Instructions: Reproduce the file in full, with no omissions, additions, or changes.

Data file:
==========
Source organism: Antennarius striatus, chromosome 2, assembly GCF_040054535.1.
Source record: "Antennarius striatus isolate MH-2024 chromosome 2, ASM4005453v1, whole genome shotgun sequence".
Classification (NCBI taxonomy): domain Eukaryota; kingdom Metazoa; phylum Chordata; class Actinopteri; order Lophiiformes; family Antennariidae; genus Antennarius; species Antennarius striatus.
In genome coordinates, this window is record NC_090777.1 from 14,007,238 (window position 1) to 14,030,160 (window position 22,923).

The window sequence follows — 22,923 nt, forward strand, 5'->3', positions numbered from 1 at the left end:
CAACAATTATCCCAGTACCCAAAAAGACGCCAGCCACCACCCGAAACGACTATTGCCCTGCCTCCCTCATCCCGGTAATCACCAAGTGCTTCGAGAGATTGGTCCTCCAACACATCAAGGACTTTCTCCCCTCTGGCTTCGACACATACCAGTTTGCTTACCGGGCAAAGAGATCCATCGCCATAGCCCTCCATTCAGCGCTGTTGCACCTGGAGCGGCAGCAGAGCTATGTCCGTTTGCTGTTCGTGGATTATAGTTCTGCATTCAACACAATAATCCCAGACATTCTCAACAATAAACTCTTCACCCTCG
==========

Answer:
Source organism: Antennarius striatus, chromosome 2, assembly GCF_040054535.1.
Source record: "Antennarius striatus isolate MH-2024 chromosome 2, ASM4005453v1, whole genome shotgun sequence".
Classification (NCBI taxonomy): domain Eukaryota; kingdom Metazoa; phylum Chordata; class Actinopteri; order Lophiiformes; family Antennariidae; genus Antennarius; species Antennarius striatus.
In genome coordinates, this window is record NC_090777.1 from 14,007,238 (window position 1) to 14,030,160 (window position 22,923).

The window sequence follows — 22,923 nt, forward strand, 5'->3', positions numbered from 1 at the left end:
CAACAATTATCCCAGTACCCAAAAAGACGCCAGCCACCACCCGAAACGACTATTGCCCTGCCTCCCTCATCCCGGTAATCACCAAGTGCTTCGAGAGATTGGTCCTCCAACACATCAAGGACTTTCTCCCCTCTGGCTTCGACACATACCAGTTTGCTTACCGGGCAAAGAGATCCATCGCCATAGCCCTCCATTCAGCGCTGTTGCACCTGGAGCGGCAGCAGAGCTATGTCCGTTTGCTGTTCGTGGATTATAGTTCTGCATTCAACACAATAATCCCAGACATTCTCAACAATAAACTCTTCACCCTCG